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View 11 - 20 results for 100 percent comic strips. Discover the best "100 Percent" comics from Dilbert.com.
Dogbert stands on a desk chair and types, "Unmarried men commit ninety percent of all violent acts. They should all be jailed in advance to prevent further atrocities." Dogbert continues typing, "And I should become a media sensation for suggesting such a provocative thing. The end." Dilbert thinks, "It's hard to write a whole book when you're as gifted as I am at getting to the point."
The Boss says to Dilbert, Wally and Ted, "I understand that you men are spending three quarters of your time daydreaming about attractive women." The Boss asks, "Do you realize how much time is being wasted here?" Dilbert asks, "Twenty-five percent?" Wally says, "It's a trick question." Ted thinks, "Irene."
Dogbert: the dogcart consulting company has reviewed the executive compensation plan as you requested. My conclusion is that you're already hideously overpaid, Im recommending ninety percent pay cuts and a whack in th head for each of you. I"ll bet you don't get much repeat business. Dogbert: Oh yeah, as if Id want to spend more time with you.
Liz sits at her computer and Dilbert looks over her shoulder. Liz says, "I built a spreadsheet to compare our relative qualities. I'm afraid I'm twenty percent too good for you. We must stop dating." Dilbert points at the screen and says, "NO! Look, Liz, you have the wrong formula in this column! That must mean I have higher math skills than you! We're almost even!" After Dilbert leaves, Liz sits at her computer and Dogbert sits on her printer. Dogbert says to Liz, "You left that error in there intentionally." Liz answers, "My last batch of flowers is wilting."
Dogbert stands at Dilbert's desk working on the computer and Dilbert sits next to him. Dilbert says, "It isn't ethical to hack into the payroll computer and give me a raise, Dogbert." Dogbert replies, "Not ethical?? Is it ethical for them to make you work seventy hours a week and only pay you for forty??!!" Dilbert asks, "How about a five percent raise?" Dogbert replies, "Well, there is the issue of the quality of your work . . ."
Dilbert sits in an empty room wearing only his underwear. He tells Dogbert, "I always get a warm, satisfied feeling right after paying my taxes." Dilbert continues, "Sure, it's a sacrifice . . . But my money goes to support vital public services." Someone knocks on the door. Dilbert opens the door and two men in trenchcoats enter. One man says, "We're the IRS mop-up crew." The man continues, "We came to take your socks and shave sixty percent of your dog." The other man holds an electric razor. One agent shaves Dogbert while the other pulls off Dilbert's socks. Dilbert says, "Remind me to adjust my withholdings for next year."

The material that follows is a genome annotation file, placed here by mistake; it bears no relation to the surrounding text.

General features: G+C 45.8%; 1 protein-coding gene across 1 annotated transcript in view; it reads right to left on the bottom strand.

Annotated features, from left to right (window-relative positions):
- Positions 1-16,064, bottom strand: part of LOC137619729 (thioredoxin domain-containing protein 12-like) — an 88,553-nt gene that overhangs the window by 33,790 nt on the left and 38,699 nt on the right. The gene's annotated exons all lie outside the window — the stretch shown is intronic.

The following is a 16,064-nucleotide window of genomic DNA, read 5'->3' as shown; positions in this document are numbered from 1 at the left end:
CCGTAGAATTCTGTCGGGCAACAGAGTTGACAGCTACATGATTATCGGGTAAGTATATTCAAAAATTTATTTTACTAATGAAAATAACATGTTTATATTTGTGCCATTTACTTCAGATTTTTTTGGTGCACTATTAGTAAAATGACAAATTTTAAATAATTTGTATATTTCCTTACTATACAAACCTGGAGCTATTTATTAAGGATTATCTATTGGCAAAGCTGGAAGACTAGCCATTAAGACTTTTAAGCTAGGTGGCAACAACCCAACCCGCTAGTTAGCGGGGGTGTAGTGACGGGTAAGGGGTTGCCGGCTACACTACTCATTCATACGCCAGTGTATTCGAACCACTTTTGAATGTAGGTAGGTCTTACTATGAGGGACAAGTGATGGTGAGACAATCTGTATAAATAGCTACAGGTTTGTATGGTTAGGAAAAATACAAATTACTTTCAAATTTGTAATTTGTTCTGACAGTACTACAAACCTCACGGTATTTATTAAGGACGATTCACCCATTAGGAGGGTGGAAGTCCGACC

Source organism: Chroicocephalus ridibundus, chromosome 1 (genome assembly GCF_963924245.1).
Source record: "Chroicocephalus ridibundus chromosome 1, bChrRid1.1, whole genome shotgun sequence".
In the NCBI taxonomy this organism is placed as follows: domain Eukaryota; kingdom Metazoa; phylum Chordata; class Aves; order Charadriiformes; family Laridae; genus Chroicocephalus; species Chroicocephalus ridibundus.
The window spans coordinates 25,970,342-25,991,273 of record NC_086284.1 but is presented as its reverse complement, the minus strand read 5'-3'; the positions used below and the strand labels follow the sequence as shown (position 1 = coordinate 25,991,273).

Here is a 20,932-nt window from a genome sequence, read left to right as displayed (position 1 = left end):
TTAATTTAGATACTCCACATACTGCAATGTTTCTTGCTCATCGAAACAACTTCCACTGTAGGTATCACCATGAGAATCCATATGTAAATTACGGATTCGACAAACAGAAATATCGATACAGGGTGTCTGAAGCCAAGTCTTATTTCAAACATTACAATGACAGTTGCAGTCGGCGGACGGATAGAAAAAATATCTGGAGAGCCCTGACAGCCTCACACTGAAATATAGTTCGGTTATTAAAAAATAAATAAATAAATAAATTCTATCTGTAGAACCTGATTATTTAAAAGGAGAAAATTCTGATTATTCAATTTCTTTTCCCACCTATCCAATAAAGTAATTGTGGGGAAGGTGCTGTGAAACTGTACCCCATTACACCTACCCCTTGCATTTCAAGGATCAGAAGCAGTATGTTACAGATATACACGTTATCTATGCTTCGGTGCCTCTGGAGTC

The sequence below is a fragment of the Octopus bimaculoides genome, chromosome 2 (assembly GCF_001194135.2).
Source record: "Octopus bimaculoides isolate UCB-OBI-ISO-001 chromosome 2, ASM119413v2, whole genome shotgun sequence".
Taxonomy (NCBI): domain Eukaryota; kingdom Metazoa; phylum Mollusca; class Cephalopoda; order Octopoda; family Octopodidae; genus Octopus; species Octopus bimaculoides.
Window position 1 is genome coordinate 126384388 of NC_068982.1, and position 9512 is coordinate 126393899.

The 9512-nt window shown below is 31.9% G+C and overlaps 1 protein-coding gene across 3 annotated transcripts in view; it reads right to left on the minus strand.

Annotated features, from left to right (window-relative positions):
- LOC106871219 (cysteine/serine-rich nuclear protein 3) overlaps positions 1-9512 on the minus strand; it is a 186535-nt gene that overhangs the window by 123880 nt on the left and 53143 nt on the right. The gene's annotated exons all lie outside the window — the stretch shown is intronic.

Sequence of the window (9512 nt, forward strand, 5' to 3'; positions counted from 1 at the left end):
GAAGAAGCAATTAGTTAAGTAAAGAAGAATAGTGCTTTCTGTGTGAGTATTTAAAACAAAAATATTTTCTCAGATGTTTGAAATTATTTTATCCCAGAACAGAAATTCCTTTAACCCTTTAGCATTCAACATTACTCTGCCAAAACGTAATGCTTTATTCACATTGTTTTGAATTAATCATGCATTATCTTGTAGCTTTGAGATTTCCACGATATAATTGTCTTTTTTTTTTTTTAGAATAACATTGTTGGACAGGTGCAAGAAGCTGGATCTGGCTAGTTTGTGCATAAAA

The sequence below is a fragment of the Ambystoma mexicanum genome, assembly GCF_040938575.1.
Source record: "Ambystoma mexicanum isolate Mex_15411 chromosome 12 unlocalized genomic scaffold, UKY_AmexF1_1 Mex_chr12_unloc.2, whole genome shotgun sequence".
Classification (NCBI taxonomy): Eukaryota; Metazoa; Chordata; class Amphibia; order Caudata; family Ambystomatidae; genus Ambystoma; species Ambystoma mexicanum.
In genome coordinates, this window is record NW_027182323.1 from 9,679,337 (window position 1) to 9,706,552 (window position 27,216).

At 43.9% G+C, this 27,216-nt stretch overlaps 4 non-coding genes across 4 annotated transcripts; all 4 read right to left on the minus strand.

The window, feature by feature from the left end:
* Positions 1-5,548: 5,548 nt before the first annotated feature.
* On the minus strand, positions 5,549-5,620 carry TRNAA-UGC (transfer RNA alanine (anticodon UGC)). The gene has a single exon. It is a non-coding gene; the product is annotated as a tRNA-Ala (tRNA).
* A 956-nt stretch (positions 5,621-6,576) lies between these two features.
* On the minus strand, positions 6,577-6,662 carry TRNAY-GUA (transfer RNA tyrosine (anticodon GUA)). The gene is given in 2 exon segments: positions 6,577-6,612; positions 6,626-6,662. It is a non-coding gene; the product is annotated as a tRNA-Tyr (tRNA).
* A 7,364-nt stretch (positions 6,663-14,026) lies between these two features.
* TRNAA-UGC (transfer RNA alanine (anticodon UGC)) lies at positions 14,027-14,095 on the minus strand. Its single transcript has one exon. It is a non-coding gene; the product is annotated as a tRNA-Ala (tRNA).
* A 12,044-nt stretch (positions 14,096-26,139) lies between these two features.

Dilbert and Dogbert sit at the table eating dinner. Dilbert says, "You shouldn't salt your food before tasting it." Dogbert replies, "It's a calculated risk . . ." Dogbert explains, "The average mouthful of food is five percent of the total serving." Dogbert continues, "So timid salters eat five percent of almost every meal with too little salt . . ." Dogbert continues, "Because only one time in a thousand is food too salty to begin with." Dogbert concludes, "Therefore, over a lifetime you experience almost five percent less salt-related happiness than I do." Dilbert replies, "Not necessarily. I usually salt my tongue after the first swallow."
The Boss, Dilbert, Wally and Alice sit at a conference table. The Boss says, "The company announced a new compensation plan today. Bonuses will be paid only to the top ten percent of the employees." The Boss continues, "In related news, 89% of the employees resigned in bitter disgust. The top ten percent also left, realizing they could get better jobs elsewhere." The Boss concludes, "This could have an impact on those of you who remain." Wally asks, "We get the bonuses?"
The caption says, "Performance Review." Tina the Tech Writer sits across from the Boss's desk. The Boss says, "Your main accomplishment was the department newsletter which was both uninteresting and unimportant. You get no raise." Tina looks shocked and says, "The newsletter was YOUR idea, and it's boring because most of the articles are contributed by my idiotic co-workers." The Boss says, "You don't seem to understand the value of teamwork." Tina replies, "I understand its value; it just cost me a two-percent raise."
Alice sits at a manager's desk and yells, "A two percent annual raise?!! Wowee!!" Alice continues, "Ha ha! You tried to disappoint me but I compensated by drastically lowering my expectations!" Wally and Dilbert peer in the door and see Alice dancing on a chair and shouting, "Weeee!!" Dilbert says, "Yeah, it MIGHT be a good sign, but I'm thinking not."